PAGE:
|Print Date:||May 23, 2013, 5:08 am|
|Text||Arachnoid cysts represent a fluid collection located somewhere between the pia and the arachnoid. Some have suggested calling them "intra-arachnoid" cysts. The majority of arachnoid cysts are congenital and asymptomatic. However, secondary or "acquired" arachnoid cysts occur in association with extraaxial intracranial masses (usually neoplasms like meningioma and Schwannoma) and after trauma. The most common location is the middle cranial fossa - lateral to the temporal lobe.
On imaging, arachnoid cysts should be virtually identical to CSF in attenuation on CT and signal intensity on MR. To distinguish and arachnoid cyst from a similar lesion (e.g. an epidermoid inclusion cyst) you may use MR to image the lesions with FLAIR or diffusion-weighted sequences.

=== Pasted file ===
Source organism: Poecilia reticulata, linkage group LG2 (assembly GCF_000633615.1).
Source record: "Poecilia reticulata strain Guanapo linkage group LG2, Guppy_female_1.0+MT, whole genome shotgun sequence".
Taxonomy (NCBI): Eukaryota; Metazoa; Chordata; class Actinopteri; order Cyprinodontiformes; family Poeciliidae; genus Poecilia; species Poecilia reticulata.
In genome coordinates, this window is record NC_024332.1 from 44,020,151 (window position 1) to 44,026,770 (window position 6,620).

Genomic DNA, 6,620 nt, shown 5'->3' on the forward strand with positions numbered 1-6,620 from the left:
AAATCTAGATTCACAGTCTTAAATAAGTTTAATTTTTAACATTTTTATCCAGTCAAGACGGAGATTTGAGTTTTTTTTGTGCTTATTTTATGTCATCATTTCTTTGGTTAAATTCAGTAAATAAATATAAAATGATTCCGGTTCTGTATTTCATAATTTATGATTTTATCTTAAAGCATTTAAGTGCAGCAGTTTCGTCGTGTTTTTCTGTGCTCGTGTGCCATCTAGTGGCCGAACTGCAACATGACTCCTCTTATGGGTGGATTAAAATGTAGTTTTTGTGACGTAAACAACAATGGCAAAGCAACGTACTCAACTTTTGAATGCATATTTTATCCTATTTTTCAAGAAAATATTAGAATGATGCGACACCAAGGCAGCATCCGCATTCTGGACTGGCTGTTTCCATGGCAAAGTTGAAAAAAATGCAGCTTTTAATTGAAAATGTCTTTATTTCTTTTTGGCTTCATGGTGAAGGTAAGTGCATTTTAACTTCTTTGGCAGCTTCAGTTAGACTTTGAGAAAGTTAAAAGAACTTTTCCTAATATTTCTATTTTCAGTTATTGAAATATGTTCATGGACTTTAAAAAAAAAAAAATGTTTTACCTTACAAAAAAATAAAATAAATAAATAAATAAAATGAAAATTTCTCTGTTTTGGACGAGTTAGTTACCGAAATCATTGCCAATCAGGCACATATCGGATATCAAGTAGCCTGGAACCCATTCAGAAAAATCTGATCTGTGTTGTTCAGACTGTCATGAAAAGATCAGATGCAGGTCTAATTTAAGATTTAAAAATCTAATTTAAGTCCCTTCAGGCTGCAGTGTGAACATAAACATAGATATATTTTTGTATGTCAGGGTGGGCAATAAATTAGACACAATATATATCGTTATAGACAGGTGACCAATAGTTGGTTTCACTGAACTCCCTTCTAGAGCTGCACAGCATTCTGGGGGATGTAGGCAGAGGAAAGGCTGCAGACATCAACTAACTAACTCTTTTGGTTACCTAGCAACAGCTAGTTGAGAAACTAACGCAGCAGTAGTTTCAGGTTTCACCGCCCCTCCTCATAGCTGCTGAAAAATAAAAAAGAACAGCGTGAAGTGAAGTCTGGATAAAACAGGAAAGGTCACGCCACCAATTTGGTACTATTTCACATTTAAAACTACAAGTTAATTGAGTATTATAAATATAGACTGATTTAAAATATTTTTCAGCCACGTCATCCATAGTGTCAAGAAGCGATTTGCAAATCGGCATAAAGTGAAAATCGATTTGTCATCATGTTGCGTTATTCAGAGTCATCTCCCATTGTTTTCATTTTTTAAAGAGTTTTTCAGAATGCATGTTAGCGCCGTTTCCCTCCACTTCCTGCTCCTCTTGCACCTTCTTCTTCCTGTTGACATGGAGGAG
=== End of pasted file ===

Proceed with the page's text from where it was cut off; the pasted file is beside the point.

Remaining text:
When they are symptomatic they can present like any other mass lesion depending on location in the brain. On CT these masses have well delineated borders, thin walls and look like cerebrospinal fluid. They are best demonstrated on MRI.
Most arachnoid cysts are aymptomatic and generally should not be treated surgically unless there is increased intracranial pressure or visual field defects .
|References:||1. Juhl: Paul and Juhl's Essentials of Radiogic Imaging, 7th ed. Lippincott Williams and Wilkins 1998: 406-407.
2. Koch CA and Pacak K. Intracranial arachnoid cysts. Journal of Clinical Endocrinology and Metabolism 2000. 85(3)
|Contributor||MS-4 USU Teaching File (Uniformed Services University)|
|Peer Reviewer||James G. Smirniotopoulos, M.D. (Uniformed Services University)|
|Record Number||: 3561|
|Location:||Brain and Neuro|
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